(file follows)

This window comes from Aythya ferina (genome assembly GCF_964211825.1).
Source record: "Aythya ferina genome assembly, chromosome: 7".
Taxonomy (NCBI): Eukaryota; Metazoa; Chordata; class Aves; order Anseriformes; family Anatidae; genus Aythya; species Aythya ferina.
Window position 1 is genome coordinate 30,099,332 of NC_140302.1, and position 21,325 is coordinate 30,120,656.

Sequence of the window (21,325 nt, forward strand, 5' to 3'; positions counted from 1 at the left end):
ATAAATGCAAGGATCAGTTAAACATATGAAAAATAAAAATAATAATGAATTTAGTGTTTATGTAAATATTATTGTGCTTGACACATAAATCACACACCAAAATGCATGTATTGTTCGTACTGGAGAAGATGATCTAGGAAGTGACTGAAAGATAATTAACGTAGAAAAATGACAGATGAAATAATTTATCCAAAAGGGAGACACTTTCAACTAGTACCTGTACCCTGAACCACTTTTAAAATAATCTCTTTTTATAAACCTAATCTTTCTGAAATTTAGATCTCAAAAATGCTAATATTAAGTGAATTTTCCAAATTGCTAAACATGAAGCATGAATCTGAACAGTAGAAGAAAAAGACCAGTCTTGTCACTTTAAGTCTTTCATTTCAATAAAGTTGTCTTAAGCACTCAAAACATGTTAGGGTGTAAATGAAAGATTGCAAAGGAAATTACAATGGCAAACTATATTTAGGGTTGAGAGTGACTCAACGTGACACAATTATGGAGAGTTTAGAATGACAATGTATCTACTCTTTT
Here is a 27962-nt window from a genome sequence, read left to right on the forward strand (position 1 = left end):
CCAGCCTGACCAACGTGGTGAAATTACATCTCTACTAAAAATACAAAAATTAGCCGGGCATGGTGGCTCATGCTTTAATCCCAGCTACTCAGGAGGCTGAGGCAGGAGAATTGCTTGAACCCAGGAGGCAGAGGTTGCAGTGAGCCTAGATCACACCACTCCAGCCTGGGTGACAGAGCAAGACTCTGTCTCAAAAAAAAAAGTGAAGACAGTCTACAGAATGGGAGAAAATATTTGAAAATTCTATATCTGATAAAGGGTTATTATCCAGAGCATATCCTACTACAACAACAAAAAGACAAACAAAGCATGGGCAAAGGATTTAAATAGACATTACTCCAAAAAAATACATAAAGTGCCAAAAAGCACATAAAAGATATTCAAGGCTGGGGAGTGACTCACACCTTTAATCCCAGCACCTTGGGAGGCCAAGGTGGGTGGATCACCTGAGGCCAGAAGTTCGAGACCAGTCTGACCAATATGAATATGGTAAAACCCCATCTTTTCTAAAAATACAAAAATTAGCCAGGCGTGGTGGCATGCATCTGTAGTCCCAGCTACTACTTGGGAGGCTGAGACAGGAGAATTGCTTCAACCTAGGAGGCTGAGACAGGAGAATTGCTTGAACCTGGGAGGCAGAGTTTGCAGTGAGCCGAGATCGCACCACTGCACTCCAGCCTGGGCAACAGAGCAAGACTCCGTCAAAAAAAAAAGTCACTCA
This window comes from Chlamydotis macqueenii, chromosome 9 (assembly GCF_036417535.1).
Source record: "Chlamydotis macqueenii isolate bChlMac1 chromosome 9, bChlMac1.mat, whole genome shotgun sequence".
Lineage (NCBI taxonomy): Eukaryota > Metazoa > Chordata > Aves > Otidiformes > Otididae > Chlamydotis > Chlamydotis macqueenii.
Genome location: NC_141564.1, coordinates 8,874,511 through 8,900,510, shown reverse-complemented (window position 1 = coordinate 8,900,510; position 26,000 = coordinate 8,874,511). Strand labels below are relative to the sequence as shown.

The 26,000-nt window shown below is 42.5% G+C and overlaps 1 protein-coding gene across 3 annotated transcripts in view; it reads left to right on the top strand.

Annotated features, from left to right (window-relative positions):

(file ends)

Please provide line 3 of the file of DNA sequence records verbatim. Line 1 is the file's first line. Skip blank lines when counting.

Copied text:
Taxonomy (NCBI): Eukaryota; Metazoa; Chordata; class Aves; order Anseriformes; family Anatidae; genus Aythya; species Aythya ferina.